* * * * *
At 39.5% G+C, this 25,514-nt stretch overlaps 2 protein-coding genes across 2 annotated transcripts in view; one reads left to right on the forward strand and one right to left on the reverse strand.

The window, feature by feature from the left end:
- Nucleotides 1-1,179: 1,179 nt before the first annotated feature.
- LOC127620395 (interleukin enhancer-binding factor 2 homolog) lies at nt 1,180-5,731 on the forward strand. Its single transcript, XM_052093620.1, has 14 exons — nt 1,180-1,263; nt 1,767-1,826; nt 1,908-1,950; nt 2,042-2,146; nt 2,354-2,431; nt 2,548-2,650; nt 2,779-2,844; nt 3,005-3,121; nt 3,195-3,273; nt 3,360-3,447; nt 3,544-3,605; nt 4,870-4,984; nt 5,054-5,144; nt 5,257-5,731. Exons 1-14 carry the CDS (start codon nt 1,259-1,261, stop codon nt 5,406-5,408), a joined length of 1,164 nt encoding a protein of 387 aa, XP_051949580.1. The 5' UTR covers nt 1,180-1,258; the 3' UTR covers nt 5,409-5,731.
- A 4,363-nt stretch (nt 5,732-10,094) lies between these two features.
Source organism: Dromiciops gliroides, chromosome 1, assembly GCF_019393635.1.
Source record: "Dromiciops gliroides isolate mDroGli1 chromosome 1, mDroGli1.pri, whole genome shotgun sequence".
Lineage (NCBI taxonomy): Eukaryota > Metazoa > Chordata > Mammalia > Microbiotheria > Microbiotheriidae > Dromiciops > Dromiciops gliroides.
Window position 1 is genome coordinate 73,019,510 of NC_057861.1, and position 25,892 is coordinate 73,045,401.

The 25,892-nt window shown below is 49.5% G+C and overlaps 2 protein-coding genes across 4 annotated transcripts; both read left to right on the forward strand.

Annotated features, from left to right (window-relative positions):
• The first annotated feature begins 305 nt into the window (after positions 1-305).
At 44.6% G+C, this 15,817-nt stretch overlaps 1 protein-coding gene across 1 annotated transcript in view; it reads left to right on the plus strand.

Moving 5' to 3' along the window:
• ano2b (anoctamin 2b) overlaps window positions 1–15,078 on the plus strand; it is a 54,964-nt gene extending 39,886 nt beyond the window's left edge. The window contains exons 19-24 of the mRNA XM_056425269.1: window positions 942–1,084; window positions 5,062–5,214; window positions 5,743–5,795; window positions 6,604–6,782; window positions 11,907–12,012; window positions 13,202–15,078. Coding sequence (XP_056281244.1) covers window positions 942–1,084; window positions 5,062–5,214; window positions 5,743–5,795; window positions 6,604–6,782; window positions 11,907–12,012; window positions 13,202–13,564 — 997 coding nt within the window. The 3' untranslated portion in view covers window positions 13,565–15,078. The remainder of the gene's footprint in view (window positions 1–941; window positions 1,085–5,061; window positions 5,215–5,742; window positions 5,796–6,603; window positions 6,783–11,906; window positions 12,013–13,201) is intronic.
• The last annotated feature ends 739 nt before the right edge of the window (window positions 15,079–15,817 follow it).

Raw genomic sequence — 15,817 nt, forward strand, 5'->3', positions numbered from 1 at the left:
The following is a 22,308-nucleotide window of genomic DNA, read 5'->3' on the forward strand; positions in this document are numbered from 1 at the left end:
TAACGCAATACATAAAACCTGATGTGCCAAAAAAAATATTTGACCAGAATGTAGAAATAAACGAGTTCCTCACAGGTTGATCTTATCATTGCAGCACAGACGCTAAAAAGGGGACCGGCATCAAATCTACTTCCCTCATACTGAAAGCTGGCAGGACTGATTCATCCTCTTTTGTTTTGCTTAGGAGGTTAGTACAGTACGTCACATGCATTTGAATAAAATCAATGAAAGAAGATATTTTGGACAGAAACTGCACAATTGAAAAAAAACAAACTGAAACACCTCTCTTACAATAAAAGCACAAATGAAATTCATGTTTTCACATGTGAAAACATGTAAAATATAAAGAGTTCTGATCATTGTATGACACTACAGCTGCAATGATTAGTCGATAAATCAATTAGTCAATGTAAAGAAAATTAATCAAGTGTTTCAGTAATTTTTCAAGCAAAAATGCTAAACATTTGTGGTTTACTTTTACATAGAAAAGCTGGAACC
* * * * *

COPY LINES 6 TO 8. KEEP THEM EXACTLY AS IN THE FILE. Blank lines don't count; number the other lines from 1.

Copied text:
Source organism: Dromiciops gliroides, chromosome 1, assembly GCF_019393635.1.
Source record: "Dromiciops gliroides isolate mDroGli1 chromosome 1, mDroGli1.pri, whole genome shotgun sequence".
Lineage (NCBI taxonomy): Eukaryota > Metazoa > Chordata > Mammalia > Microbiotheria > Microbiotheriidae > Dromiciops > Dromiciops gliroides.